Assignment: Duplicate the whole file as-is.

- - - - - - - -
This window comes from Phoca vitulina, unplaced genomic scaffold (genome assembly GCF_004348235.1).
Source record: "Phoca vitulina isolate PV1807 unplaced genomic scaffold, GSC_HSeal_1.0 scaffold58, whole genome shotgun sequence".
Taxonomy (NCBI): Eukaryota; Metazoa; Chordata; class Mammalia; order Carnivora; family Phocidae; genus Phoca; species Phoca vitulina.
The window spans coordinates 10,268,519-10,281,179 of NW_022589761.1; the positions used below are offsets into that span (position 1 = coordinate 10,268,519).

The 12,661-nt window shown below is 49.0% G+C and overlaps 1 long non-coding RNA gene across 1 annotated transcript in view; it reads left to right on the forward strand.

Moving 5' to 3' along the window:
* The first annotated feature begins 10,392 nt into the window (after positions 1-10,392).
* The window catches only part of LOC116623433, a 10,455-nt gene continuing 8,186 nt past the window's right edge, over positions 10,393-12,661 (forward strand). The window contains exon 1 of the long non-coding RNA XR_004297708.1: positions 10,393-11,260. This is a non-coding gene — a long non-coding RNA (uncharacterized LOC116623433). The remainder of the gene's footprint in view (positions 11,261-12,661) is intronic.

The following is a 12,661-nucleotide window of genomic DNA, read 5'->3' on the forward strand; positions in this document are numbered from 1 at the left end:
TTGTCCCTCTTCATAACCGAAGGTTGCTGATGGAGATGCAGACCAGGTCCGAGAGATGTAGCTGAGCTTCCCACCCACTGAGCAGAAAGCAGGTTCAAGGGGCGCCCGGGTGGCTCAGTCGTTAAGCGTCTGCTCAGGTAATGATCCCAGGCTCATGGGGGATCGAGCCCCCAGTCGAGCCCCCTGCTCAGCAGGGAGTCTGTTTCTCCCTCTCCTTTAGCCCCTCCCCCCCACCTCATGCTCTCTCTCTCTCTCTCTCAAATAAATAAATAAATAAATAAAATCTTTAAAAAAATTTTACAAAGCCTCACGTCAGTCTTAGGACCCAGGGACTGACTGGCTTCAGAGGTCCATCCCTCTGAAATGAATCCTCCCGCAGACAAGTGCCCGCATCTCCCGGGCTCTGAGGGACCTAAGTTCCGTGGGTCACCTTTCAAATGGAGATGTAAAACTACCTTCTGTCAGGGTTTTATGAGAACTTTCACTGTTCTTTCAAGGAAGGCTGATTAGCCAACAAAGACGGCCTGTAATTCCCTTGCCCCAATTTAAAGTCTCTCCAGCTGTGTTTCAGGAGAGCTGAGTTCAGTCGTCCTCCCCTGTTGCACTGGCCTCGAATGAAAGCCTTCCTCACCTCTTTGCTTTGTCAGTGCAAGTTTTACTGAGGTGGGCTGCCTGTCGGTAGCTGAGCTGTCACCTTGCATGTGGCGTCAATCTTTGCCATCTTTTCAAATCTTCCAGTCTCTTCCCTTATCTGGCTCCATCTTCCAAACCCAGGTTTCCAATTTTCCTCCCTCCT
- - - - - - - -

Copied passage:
This window comes from Phoca vitulina, unplaced genomic scaffold (genome assembly GCF_004348235.1).
Source record: "Phoca vitulina isolate PV1807 unplaced genomic scaffold, GSC_HSeal_1.0 scaffold58, whole genome shotgun sequence".
Taxonomy (NCBI): Eukaryota; Metazoa; Chordata; class Mammalia; order Carnivora; family Phocidae; genus Phoca; species Phoca vitulina.
The window spans coordinates 10,268,519-10,281,179 of NW_022589761.1; the positions used below are offsets into that span (position 1 = coordinate 10,268,519).

The 12,661-nt window shown below is 49.0% G+C and overlaps 1 long non-coding RNA gene across 1 annotated transcript in view; it reads left to right on the forward strand.

Moving 5' to 3' along the window:
* The first annotated feature begins 10,392 nt into the window (after positions 1-10,392).
* The window catches only part of LOC116623433, a 10,455-nt gene continuing 8,186 nt past the window's right edge, over positions 10,393-12,661 (forward strand). The window contains exon 1 of the long non-coding RNA XR_004297708.1: positions 10,393-11,260. This is a non-coding gene — a long non-coding RNA (uncharacterized LOC116623433). The remainder of the gene's footprint in view (positions 11,261-12,661) is intronic.

The following is a 12,661-nucleotide window of genomic DNA, read 5'->3' on the forward strand; positions in this document are numbered from 1 at the left end:
TTGTCCCTCTTCATAACCGAAGGTTGCTGATGGAGATGCAGACCAGGTCCGAGAGATGTAGCTGAGCTTCCCACCCACTGAGCAGAAAGCAGGTTCAAGGGGCGCCCGGGTGGCTCAGTCGTTAAGCGTCTGCTCAGGTAATGATCCCAGGCTCATGGGGGATCGAGCCCCCAGTCGAGCCCCCTGCTCAGCAGGGAGTCTGTTTCTCCCTCTCCTTTAGCCCCTCCCCCCCACCTCATGCTCTCTCTCTCTCTCTCTCAAATAAATAAATAAATAAATAAAATCTTTAAAAAAATTTTACAAAGCCTCACGTCAGTCTTAGGACCCAGGGACTGACTGGCTTCAGAGGTCCATCCCTCTGAAATGAATCCTCCCGCAGACAAGTGCCCGCATCTCCCGGGCTCTGAGGGACCTAAGTTCCGTGGGTCACCTTTCAAATGGAGATGTAAAACTACCTTCTGTCAGGGTTTTATGAGAACTTTCACTGTTCTTTCAAGGAAGGCTGATTAGCCAACAAAGACGGCCTGTAATTCCCTTGCCCCAATTTAAAGTCTCTCCAGCTGTGTTTCAGGAGAGCTGAGTTCAGTCGTCCTCCCCTGTTGCACTGGCCTCGAATGAAAGCCTTCCTCACCTCTTTGCTTTGTCAGTGCAAGTTTTACTGAGGTGGGCTGCCTGTCGGTAGCTGAGCTGTCACCTTGCATGTGGCGTCAATCTTTGCCATCTTTTCAAATCTTCCAGTCTCTTCCCTTATCTGGCTCCATCTTCCAAACCCAGGTTTCCAATTTTCCTCCCTCCT